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When to Stop Breastfeeding Your Child?


Breastfeeding is an important part of a baby’s development and has a number of health benefits. From preventing any illnesses to reducing medical costs, breastfeeding is good for both, the baby as well as the mother. But at a certain moment, breastfeeding will have to come to an end and you will have to wean your baby. How do you find this right moment? Babies don’t come with a manual, and not all babies have the same set time to divert to other food sources. However, there are some signs a mother can look out for. Let’s go over these reasons and signs that indicate it may be a good time to stop breastfeeding.
Baby isn’t into breastfeeding anymore

Sometimes, a baby will start to self-wean. Indicators may be instances where the baby is more interested in drinking from a cup or is trying to eat solid foods. Typically, babies will not show signs of self-weaning until they are at least a year old. However, while hitting a certain milestone, a baby may show signs of disinterest. Examples are when the baby starts crawling, walking or teething.

Sometimes, disinclination to sit in one place for too long for older babies may cause the lack of interest in breastfeeding. Other reasons include times when the milk supply is low and all that effort isn’t worth the output. If all these reasons can be ruled out, it may be time to start with weaning.

Breastfeeding hurts


Some moms are able to breastfeed for years while some may want to stop only after a few weeks and pain may usually be a reason for this. Although it isn’t supposed to hurt, sometimes it can. Cracked nipples, blistered nipples, mastitis etc. can make breastfeeding a difficult task. Contacting a lactation consultant to evaluate breastfeeding is a possible decision. There are also certain homemade formulations of creams that, when placed on the nipples will help them to heal faster.

Mom is tired more often


Breastfeeding is an arduous task and may leave the mom feeling exhausted. To support milk production, a mom needs to find enough hours in a day to eat and drink. However, the demands of daily life sometimes make this difficult. Breastfeeding also reduces vitamins and minerals from a woman’s body and moms usually lose bone mass over the course of their breastfeeding. Hence, it is understandable that a mom feels exhausted. When this exhaustion cannot be handled anymore, it may be time to try to get your little one accustomed to other food sources.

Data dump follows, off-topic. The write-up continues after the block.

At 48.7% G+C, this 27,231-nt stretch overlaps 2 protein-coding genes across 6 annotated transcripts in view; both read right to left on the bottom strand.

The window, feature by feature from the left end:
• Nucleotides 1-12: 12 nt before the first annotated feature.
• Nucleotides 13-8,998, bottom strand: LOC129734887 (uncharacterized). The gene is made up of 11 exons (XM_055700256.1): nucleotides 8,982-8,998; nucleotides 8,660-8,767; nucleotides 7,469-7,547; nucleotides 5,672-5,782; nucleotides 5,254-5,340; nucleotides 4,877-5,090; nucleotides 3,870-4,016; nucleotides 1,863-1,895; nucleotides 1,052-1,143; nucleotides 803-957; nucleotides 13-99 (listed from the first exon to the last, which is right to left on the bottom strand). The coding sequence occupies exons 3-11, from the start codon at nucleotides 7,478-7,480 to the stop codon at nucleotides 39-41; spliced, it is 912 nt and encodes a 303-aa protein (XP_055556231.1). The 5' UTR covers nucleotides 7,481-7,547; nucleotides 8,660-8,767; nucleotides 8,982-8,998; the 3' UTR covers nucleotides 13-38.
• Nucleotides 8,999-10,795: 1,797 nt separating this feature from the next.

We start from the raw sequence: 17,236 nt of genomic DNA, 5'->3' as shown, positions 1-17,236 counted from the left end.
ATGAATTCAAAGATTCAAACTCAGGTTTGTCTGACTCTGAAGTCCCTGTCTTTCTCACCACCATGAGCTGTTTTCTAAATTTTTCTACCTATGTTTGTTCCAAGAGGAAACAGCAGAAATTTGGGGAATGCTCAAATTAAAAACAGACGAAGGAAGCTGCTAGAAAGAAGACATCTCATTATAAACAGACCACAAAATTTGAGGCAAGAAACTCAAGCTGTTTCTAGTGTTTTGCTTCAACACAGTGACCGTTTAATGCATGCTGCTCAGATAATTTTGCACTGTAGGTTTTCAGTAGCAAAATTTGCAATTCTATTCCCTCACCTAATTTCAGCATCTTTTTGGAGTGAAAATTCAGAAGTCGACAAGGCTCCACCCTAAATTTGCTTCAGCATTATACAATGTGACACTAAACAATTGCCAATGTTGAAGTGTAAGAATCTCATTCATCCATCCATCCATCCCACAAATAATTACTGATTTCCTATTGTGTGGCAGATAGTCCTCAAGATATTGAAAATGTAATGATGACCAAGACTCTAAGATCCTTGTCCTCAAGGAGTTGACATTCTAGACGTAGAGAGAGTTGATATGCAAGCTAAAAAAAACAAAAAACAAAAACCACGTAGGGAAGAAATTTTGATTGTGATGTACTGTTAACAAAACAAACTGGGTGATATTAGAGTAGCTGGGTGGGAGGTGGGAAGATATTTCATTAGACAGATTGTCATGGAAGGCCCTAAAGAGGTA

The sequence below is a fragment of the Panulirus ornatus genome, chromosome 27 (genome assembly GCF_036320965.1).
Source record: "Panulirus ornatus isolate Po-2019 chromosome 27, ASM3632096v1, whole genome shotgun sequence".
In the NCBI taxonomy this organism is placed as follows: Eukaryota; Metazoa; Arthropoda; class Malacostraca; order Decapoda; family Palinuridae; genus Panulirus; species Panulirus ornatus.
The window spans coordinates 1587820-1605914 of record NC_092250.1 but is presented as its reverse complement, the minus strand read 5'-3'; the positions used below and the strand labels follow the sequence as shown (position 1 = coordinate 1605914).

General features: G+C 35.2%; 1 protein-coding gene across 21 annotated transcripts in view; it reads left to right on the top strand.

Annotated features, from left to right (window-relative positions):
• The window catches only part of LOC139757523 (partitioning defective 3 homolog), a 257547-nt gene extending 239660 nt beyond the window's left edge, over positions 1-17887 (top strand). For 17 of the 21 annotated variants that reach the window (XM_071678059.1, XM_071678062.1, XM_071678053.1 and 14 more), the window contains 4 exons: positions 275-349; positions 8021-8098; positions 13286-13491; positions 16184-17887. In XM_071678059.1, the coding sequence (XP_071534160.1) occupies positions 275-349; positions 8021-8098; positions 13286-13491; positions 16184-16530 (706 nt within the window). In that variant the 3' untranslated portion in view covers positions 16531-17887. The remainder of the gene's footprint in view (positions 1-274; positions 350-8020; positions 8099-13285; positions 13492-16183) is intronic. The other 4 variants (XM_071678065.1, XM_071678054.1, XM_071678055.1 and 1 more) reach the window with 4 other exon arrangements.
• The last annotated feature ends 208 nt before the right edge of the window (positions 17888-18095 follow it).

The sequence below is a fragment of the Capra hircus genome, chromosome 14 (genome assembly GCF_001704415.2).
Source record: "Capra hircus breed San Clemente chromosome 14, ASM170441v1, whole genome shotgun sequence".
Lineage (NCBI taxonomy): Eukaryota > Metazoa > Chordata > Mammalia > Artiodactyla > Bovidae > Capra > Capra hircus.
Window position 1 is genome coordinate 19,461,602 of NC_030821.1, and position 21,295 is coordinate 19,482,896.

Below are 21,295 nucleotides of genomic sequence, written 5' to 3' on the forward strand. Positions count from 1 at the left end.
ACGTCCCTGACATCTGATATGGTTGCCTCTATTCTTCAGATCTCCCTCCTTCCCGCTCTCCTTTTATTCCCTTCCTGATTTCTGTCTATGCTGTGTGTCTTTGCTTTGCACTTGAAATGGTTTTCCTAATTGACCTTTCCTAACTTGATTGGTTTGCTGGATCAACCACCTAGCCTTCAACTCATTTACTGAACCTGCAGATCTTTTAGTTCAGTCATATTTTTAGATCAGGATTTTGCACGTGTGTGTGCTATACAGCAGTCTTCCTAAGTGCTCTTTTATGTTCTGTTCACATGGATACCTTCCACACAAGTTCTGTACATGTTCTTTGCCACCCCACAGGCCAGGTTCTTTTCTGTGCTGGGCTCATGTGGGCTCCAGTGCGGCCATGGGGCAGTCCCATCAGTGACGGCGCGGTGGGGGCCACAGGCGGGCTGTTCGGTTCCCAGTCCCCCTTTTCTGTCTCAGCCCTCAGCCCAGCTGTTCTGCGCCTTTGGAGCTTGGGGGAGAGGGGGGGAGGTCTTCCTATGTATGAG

Baby is more interested in food


Introduction to solid foods may be seen as an instant reward by some babies. Babies don’t have to work as hard for the food as it is right there in front of them. If while breastfeeding, a baby is more interested in playing than feeding, it may be an indication of self-weaning but only for older babies.

Mom is taking medication


Certain medicines will be excreted in breast milk and reach the baby causing undesired effects on the baby. These include medicines like aspirin, codeine, phenylephrine, and others that have a drowsiness effect on the baby. Also, pseudoephedrine if taken by a lactating mother, may lead to a reduction of her milk supply. Babies cannot tolerate these doses and they will have an adverse effect on the babies’ health.

Also, compared to adults, these medicines will stay in the baby’s system for a longer duration. They are bad enough for the mother and if she is breastfeeding, these medicines will reach the baby too.

Mom is expecting


It is physically possible for a mother to breastfeed while pregnant, however, it may get especially tiring for the mom. Also, tender nipples caused by hormonal fluctuations will make breastfeeding harder than before. It is also a good idea to check in with your doctor if you are going to breastfeed while pregnant. You may need supplements like iron, calcium and vitamin B12. And also make sure to eat enough as breastfeeding while pregnant will increase your caloric requirements.


Weaning can be a pain-free experience for both you and your baby. It is a process that requires anywhere from a few days to weeks. Gradual weaning by reducing one session every few days is usually a good way to start.

If a baby is showing signs of self-weaning and you are ready to give him solid foods, babies will still need golden standard HiPP baby formula and alternative sources of hydration. Most pediatricians recommend starting cow milk only after a baby is at least 12 months old. The child’s pediatrician should be sought if the mother is concerned about her child’s milk consumption.

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